Tonight in New York, people can make reservations and eat dinner inside restaurants, as long as they do it before a state-imposed 10 p.m. closing time. They can get on the subway, holiday shop in stores, run on treadmills at the gym or grab a drink at a bar in accordance with the same rule. Despite rising COVID-19 numbers in the former epicenter of the global pandemic, commercial life can and will continue here, while more than 1 million public school children are made to go to school on iPads and computers (that is, if they’re lucky enough to have them. As The New York Times reported last year, 114,000 children in the nation’s largest public school system are homeless; two months into the school year, an estimated 60,000 are still in need of devices).
New York City Mayor Bill DiBlasio shuttered public schools on Thursday as the citywide positive test average reached 3%, ordering those that were in-person at all to switch to remote learning. This is in part because the mayor and the United Federation of Teachers, the teachers union, agreed upon this conservative metric over the summer during tense negotiations to return to work. But it is also because our society continually devalues children and parents, weighing the economy ahead of education—failing over and over again to see that the two are inextricably linked. Across the country, the pandemic has forced parents to cut back hours or leave work entirely, with a disproportionate amount of the burden of remote learning falling to mothers, America’s trusty social safety net.
What kind of society prioritizes being able to enjoy a steak indoors over first-graders learning to read in-person? A broken one. There shouldn’t have to be a choice between the city economy and its children. But as it is, the latter lose every time; students and families were the last to benefit from New York’s flattening of the curve—after businesses returned, schools did not reopen for months. Now, kids are the first to take the fall for rising numbers, even though early concerns about schools as super-spreader sites did not bear out; on the contrary, “only .17 percent of tests conducted in over 2,800 schools over the last month came back positive,” the Times reported last week.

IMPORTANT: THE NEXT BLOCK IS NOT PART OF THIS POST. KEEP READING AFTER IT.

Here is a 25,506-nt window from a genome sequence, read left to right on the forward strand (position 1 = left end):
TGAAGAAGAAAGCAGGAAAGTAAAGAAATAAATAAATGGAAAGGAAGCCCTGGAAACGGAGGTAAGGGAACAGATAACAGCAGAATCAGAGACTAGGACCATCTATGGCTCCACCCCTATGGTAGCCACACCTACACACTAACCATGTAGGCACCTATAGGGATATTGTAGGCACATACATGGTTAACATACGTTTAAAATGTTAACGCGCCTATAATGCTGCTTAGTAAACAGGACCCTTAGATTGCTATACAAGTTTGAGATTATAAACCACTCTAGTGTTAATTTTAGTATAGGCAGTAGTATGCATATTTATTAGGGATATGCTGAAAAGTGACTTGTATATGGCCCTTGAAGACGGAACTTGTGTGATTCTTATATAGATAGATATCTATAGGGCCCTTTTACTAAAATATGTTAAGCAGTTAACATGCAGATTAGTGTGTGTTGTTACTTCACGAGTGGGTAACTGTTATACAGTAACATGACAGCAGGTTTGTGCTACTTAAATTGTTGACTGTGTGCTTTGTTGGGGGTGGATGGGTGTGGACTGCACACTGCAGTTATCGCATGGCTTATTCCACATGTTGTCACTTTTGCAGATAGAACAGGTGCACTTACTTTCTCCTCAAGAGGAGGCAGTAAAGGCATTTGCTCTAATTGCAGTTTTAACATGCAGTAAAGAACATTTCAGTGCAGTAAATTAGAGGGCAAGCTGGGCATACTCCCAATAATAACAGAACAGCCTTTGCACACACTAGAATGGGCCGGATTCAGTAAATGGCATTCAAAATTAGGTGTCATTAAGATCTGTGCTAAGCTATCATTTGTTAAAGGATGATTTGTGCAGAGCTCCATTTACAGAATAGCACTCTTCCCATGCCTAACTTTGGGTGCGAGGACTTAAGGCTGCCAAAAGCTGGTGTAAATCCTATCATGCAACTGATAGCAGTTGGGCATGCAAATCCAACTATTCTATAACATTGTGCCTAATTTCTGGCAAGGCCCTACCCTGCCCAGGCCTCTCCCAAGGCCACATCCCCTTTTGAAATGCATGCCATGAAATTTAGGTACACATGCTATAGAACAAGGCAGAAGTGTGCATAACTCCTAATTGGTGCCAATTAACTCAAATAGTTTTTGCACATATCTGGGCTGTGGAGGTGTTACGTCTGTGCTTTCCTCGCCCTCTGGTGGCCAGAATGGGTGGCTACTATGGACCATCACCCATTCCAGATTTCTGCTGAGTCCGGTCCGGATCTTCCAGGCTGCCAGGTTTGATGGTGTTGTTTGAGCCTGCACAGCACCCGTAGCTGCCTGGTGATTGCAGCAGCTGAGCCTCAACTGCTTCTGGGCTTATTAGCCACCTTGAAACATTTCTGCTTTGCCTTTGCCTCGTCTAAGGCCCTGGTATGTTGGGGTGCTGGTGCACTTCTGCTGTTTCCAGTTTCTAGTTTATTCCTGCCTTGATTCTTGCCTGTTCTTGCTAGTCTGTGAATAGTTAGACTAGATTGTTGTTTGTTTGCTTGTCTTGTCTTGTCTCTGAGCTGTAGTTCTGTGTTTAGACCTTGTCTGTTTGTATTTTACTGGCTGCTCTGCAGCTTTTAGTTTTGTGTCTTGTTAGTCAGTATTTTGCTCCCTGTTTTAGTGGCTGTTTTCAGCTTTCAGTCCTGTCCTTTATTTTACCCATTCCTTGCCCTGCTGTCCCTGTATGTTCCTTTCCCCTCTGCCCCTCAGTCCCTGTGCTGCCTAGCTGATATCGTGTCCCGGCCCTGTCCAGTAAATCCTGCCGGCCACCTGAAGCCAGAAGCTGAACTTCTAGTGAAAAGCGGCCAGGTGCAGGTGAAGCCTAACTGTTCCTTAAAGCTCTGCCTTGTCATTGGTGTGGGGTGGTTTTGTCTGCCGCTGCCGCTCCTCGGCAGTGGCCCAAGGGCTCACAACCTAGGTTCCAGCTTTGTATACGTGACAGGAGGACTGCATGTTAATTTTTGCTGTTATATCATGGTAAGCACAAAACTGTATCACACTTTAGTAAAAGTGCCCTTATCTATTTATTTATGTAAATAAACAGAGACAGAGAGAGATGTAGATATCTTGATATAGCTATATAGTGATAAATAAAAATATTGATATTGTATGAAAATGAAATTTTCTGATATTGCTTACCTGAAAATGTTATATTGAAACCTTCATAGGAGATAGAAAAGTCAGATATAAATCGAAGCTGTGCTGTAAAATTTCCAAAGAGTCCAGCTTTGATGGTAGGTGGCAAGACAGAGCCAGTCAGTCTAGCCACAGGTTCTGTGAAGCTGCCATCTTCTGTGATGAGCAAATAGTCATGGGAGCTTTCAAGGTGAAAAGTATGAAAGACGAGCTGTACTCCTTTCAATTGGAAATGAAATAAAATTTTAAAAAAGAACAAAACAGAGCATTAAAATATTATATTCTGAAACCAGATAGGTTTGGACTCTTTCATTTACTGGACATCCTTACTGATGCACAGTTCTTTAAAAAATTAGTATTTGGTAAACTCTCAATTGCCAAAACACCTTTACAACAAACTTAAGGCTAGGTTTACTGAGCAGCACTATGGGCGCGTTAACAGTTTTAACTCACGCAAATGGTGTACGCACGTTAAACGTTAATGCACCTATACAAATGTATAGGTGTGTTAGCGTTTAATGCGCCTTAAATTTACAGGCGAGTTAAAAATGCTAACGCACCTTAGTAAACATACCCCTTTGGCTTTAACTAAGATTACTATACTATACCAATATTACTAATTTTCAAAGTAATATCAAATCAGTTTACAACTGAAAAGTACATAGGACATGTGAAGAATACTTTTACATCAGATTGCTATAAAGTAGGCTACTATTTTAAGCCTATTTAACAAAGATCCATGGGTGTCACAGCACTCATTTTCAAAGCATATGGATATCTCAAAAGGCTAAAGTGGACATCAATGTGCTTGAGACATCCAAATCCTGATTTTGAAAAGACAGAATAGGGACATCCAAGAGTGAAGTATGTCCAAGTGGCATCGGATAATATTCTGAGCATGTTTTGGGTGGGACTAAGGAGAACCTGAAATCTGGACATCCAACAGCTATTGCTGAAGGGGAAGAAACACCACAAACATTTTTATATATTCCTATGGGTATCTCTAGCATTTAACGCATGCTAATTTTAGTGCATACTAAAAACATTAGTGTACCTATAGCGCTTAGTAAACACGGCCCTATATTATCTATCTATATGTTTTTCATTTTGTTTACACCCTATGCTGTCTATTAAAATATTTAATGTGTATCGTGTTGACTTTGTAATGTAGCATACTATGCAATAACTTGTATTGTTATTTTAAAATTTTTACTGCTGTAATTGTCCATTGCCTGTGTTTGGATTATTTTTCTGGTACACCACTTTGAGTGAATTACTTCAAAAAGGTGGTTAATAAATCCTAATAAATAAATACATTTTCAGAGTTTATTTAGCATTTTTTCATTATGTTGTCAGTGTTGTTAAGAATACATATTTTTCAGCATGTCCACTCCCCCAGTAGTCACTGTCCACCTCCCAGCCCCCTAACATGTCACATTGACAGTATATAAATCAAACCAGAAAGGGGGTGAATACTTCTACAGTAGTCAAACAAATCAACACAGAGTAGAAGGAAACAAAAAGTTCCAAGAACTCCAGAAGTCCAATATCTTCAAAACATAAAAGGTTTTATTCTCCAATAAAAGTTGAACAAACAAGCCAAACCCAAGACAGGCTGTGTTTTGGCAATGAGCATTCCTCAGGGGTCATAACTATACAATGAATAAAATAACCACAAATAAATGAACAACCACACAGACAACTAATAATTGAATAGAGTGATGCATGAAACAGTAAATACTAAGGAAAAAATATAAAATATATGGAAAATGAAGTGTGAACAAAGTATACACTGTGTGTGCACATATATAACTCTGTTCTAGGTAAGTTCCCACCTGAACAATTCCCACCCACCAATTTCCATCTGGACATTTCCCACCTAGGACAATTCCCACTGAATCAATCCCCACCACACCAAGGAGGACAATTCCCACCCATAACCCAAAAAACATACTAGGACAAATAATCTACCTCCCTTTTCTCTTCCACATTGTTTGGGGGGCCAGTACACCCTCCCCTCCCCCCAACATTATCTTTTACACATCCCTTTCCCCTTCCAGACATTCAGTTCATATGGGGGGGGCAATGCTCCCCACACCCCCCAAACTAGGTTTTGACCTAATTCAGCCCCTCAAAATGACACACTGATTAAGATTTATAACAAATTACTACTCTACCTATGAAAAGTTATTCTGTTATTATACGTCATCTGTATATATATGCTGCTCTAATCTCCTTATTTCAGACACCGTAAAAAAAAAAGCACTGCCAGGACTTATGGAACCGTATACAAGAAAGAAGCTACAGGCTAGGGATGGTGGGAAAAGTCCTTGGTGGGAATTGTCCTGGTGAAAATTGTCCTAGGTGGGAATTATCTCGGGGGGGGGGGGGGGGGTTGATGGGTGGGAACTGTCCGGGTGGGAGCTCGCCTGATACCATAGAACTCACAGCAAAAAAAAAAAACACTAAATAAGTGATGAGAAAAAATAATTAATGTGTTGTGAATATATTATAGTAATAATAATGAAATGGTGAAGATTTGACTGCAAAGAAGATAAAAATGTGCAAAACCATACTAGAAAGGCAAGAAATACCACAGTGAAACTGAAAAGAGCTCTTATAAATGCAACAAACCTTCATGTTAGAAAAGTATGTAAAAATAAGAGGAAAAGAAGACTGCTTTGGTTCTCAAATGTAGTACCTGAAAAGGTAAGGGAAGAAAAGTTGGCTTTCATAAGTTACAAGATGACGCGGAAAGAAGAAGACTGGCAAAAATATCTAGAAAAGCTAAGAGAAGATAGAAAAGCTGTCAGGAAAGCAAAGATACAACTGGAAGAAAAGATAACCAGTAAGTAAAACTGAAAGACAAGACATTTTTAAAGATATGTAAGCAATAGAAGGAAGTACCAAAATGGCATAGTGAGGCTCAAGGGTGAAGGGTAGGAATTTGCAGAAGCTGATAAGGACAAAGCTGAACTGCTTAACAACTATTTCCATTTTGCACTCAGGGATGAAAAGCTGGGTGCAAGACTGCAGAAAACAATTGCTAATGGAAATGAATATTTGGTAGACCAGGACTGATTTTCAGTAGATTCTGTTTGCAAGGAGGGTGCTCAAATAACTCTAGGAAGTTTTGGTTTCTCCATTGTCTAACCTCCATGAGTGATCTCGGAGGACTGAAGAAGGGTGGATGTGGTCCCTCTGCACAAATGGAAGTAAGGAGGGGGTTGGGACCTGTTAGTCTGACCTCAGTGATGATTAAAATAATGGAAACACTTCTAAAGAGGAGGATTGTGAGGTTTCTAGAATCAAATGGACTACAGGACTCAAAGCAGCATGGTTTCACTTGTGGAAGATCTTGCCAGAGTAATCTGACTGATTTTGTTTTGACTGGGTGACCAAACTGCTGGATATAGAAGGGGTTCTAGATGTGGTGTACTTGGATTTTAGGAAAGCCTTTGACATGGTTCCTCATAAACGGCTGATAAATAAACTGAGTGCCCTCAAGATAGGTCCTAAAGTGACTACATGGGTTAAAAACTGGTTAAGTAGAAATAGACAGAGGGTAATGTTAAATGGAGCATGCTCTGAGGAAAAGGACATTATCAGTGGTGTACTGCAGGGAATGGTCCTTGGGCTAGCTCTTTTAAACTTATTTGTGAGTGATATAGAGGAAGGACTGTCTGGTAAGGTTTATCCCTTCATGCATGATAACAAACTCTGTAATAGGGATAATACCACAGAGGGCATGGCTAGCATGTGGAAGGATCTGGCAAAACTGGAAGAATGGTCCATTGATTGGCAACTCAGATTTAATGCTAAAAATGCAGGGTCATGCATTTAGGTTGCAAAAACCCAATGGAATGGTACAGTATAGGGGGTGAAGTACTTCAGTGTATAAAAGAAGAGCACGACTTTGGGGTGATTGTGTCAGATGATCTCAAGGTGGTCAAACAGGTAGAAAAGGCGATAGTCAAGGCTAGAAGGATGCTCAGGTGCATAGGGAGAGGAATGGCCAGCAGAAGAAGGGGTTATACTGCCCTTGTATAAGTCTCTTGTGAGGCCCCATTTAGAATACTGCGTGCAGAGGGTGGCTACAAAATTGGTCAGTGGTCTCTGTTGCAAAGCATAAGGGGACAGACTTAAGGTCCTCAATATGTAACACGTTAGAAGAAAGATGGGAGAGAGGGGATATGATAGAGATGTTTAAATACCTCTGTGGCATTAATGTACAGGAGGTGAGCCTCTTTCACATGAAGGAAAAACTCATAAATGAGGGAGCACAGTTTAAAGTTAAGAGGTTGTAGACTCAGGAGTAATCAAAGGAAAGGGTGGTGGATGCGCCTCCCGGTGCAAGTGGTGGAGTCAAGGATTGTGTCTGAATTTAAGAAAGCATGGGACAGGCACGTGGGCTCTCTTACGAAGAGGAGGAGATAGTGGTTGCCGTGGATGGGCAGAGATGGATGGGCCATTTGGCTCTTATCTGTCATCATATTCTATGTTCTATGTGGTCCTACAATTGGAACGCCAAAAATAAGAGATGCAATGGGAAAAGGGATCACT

“I would not put schools high on the list of things driving community transmission that need to stop right now,” Denis Nash, an epidemiology professor at the CUNY School of Public Health, told the paper. Evidence points to indoor dining, gyms and other indoor venues as more likely to be high-risk.
The crushing part is that parents are used to a lack of fundamental governmental support. This past spring, as children (especially those who rely on city schools for meals) struggled at home amid an educational and childcare crisis, New York state rolled out a concerted, multi-step plan for businesses to reopen. If only the same energy, ingenuity, and urgency was applied to safely reopening schools. If only kids’ education and development were valued as much as balance sheets and bottom lines, as they are in other countries. It is a uniquely American phenomenon: touting family values while denying parents the policies of basic dignity of paid federal family leave and affordable childcare. There is a direct line from that political neglect to Thursday’s school closure for New York City parents; they are, once again, being sent the message that they don’t matter.
It doesn’t have to be this way, nor is it normal. In New York, schools are the first—and thus far only—entities to close. But when COVID-19 cases rose in Europe this fall, including in Germany, France and Ireland, schools were the only places that remained open, while restaurants, bars and hair salons shut down. “We cannot and will not allow our children and young people’s futures to be another victim of this disease,” Irish prime minister Micheal Martin said in a speech. “They need their education.”
The pandemic has exposed deeply-rooted racial, social, and economic inequities. It has also laid bare just how damaged our priorities are when it comes to children and families. “We intend to come back and come back as quickly as possible,” DiBlasio said on Thursday, after arriving five hours late to a press conference announcing the closure. While setting the strict 3% rule by which schools are mandated to close, the mayor nor the United Federation of Teachers bothered to set a metric for how they will reopen.